Why I Don’t Write Much About Iraq Anymore
Because it’s too depressing.
Longtime Readers will remember that I was against invading Iraq from the beginning. But even I didn’t think in my worst nightmares in 2002 that an invasion would turn out as badly as this one has. I made the mistake of assuming some degree of competence in our nation’s foreign policy leadership, which I think we can all agree in retrospect was unwarranted.
But that, as they say, is water under the bridge. The question that looms now is, how do we end this thing?
I don’t know. I honestly don’t.
None of the plans that I’ve heard floated strike me as having any realistic chance of keeping Iraq from sliding into chaos as we pull out. (Of course, one could argue that Iraq is in chaos now. But more chaos is still a possibility.)
My prediction is that we’re going to hear a lot more about the so-called "soft partition" option once the nation gets serious about withdrawal in the fall. "Soft partition" is the plan favored by Senator Joe Biden and some other foreign affairs types in which Iraq would essentially be divided into three countries along ethnic lines. The Shia would get the south, the Sunni would get the center and west, and the Kurds would get the north; these divisions would be made based on which parts of the country have that ethnicity as the majority. And the U.S. forces would pull out of most of the country and settle down in the Kurdish region, in case they’re ever needed in the future. (The Kurdish region would be our base because the Kurds are the only Iraqis who view American intervention as an unalloyed good, so we’d be welcome there.)
And if you’re a Shia living in (Sunni) al-Anbar, say, or a Kurd living in (Shia) Nasiriyah? Well, you get your ass out of there and into your group’s new homeland tuit suite, or you suffer the consequences.
This is actually not without precedent; the Partition of India in 1947 saw millions of people uprooted as British India was split into Hindu India and Muslim Pakistan. But that event was marked by serious violence, and left bitter hatreds that have set the two states at each others’ throats for sixty years. Even today there is still sectarian violence occurring there whose roots can be traced back to the Partition.
And there’s an additional wild card in any Iraqi partition: the Kurds. When "soft partition" is typically discussed, it includes a Kurdish state in the north, allied with the other two new states in some kind of loose confederation. And if there are any people in Iraq whom we owe something to, it’s the Kurds, considering how we happily armed and funded Saddam Hussein while he was brutally exterminating them in a campaign of genocide that killed tens of thousands — maybe even hundreds of thousands — of people.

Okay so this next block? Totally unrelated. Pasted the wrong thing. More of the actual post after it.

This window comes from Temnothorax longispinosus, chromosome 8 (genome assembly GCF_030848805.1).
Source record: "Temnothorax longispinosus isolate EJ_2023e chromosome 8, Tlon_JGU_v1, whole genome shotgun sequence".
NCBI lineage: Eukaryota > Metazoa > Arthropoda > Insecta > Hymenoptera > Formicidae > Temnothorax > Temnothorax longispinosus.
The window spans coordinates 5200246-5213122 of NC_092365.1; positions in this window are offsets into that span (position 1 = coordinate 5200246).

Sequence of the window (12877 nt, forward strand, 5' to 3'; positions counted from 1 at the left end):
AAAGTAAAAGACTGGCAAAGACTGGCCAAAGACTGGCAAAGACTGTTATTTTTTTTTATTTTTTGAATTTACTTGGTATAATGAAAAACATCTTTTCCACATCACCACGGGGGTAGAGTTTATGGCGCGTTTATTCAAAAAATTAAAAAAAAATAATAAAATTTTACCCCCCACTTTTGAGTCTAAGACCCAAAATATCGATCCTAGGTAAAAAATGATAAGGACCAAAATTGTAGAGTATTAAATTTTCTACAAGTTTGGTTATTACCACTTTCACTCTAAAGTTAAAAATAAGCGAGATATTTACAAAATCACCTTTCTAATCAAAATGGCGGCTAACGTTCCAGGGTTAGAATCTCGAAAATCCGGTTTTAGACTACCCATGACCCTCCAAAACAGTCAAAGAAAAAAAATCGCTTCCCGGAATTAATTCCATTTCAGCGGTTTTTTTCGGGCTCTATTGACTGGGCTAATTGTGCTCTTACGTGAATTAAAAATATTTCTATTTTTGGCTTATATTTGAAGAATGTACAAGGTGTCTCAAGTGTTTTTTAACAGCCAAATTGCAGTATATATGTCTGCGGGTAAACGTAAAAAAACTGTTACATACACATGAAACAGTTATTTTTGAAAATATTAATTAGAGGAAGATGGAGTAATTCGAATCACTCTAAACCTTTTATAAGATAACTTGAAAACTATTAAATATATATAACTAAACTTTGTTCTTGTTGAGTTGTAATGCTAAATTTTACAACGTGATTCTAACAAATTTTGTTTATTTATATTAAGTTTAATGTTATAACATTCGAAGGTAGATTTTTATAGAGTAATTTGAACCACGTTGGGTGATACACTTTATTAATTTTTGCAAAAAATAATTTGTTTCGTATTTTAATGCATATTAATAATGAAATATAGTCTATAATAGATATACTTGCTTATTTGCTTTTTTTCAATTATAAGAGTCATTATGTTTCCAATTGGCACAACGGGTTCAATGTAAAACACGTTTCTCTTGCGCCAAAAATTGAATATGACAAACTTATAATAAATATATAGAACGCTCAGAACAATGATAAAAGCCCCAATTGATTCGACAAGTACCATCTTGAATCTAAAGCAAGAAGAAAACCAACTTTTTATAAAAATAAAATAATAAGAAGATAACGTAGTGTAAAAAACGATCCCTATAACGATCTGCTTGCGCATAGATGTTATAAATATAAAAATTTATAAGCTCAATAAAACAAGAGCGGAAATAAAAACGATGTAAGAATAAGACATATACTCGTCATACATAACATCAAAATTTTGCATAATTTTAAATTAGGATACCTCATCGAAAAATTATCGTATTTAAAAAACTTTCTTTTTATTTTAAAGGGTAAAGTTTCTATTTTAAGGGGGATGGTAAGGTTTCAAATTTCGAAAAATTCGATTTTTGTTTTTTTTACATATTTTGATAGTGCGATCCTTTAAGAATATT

So it might seem that giving the Kurds their own homeland would be the logical thing to do. Right? They certainly deserve it.
However, Iraq’s neighbor to the north, Turkey, has made it clear that they would take such a move extremely seriously. Turkey, you see, has its own Kurdish population, which has been striving for independence from Turkey just as Iraqi Kurds clamored to be free of Iraq. The Turkish government fears that the sudden appearance of a Kurdish homeland on Turkey’s southern border would start giving their own Kurds ideas — ideas of a unified Kurdistan made partly of land from Iraq and partly of land from Turkey.
(It doesn’t help matters any that the PKK — a group of Turkish Kurds who stage violent attacks on Turkish officials in the name of winning an independent Kurdistan — have used the Kurdish regions of Iraq as a safe haven for staging their operations.)
Until now, we have been able to finesse this issue by keeping Iraq’s Kurds technically part of Iraq. But if we set them up with their own autonomous political unit — even one with the fig leaf of a powerless Iraqi confederation — the Turks will not be happy. So unhappy, in fact, that they have been making noises about invading Iraqi Kurdistan if the Kurds try to achieve anything resembling independence.
Let’s say we went ahead and pulled back into the Kurdish region, and then the Turks invaded it. We guarantee the Kurds’ security, but Turkey is a NATO ally. Would we fight? On whose side? Just thinking about it gives me a headache.
There’s another Kurdish-related problem with soft partition, too: the city of Kirkuk. Take a look at this map of Iraq’s ethnic groupings; notice how Kirkuk sits right on the border between the Sunni region and the Kurdish region. This is a problem for two reasons:
- Kirkuk used to be a heavily Kurdish city, until Saddam decided to "Arabize" it by running the Kurds out and giving their homes to Iraqi Arabs (Sunnis and Shia). Estimates are that at least 100,000 Kurds were driven from the city.
- Kirkuk is swimming in oil. The Kirkuk area accounts for 40 percent of Iraq’s oil reserves and 70 percent of its natural gas reserves.
Keeping that in mind, answer this question: who, in a "soft partition" scenario, would get Kirkuk? The Kurds, whose claims to it are so emotionally powerful that some refer to it as "the Kurdish Jerusalem"? Or the Sunnis, who by today’s geography and ethnography have just as much a claim to its riches as the Kurds do?
(And remember, if you give it to the Kurds, that’s really going to piss off the Turks. A dirt-poor Kurdistan, they might be able to learn to live with. But a filthy rich Kurdistan thanks to all that oil?)
It’s a measure of just how starved for good options we are that "soft partition" still seems like the most practical way out, even with all these problems factored in. But nobody should delude themselves that it will be an easy process. The best that can be said for it is that it may be the best of a bad bunch of choices.